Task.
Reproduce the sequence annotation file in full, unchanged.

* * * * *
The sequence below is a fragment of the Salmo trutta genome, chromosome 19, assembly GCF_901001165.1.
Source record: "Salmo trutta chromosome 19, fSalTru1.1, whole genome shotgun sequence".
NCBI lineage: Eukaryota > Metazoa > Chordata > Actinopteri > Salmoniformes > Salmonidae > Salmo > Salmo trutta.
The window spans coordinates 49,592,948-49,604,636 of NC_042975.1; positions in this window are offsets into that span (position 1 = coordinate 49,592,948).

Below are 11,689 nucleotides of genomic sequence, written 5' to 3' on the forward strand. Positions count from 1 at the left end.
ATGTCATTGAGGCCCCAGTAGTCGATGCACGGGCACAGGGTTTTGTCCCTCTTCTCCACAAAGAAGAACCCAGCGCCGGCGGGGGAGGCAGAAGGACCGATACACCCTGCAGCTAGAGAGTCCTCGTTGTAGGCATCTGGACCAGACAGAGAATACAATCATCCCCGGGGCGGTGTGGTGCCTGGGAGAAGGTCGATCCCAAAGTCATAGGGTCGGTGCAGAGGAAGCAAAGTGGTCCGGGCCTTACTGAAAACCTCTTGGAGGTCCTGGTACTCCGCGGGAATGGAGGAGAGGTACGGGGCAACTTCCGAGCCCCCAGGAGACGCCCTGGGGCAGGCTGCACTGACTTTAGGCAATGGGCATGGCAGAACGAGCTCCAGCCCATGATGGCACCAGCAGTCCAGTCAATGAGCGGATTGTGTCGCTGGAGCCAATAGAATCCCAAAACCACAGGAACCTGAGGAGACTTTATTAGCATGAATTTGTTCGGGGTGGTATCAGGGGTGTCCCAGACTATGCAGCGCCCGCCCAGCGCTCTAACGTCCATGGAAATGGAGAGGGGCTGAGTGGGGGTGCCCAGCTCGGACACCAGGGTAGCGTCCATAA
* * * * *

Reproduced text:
The sequence below is a fragment of the Salmo trutta genome, chromosome 19, assembly GCF_901001165.1.
Source record: "Salmo trutta chromosome 19, fSalTru1.1, whole genome shotgun sequence".
NCBI lineage: Eukaryota > Metazoa > Chordata > Actinopteri > Salmoniformes > Salmonidae > Salmo > Salmo trutta.
The window spans coordinates 49,592,948-49,604,636 of NC_042975.1; positions in this window are offsets into that span (position 1 = coordinate 49,592,948).

Below are 11,689 nucleotides of genomic sequence, written 5' to 3' on the forward strand. Positions count from 1 at the left end.
ATGTCATTGAGGCCCCAGTAGTCGATGCACGGGCACAGGGTTTTGTCCCTCTTCTCCACAAAGAAGAACCCAGCGCCGGCGGGGGAGGCAGAAGGACCGATACACCCTGCAGCTAGAGAGTCCTCGTTGTAGGCATCTGGACCAGACAGAGAATACAATCATCCCCGGGGCGGTGTGGTGCCTGGGAGAAGGTCGATCCCAAAGTCATAGGGTCGGTGCAGAGGAAGCAAAGTGGTCCGGGCCTTACTGAAAACCTCTTGGAGGTCCTGGTACTCCGCGGGAATGGAGGAGAGGTACGGGGCAACTTCCGAGCCCCCAGGAGACGCCCTGGGGCAGGCTGCACTGACTTTAGGCAATGGGCATGGCAGAACGAGCTCCAGCCCATGATGGCACCAGCAGTCCAGTCAATGAGCGGATTGTGTCGCTGGAGCCAATAGAATCCCAAAACCACAGGAACCTGAGGAGACTTTATTAGCATGAATTTGTTCGGGGTGGTATCAGGGGTGTCCCAGACTATGCAGCGCCCGCCCAGCGCTCTAACGTCCATGGAAATGGAGAGGGGCTGAGTGGGGGTGCCCAGCTCGGACACCAGGGTAGCGTCCATAA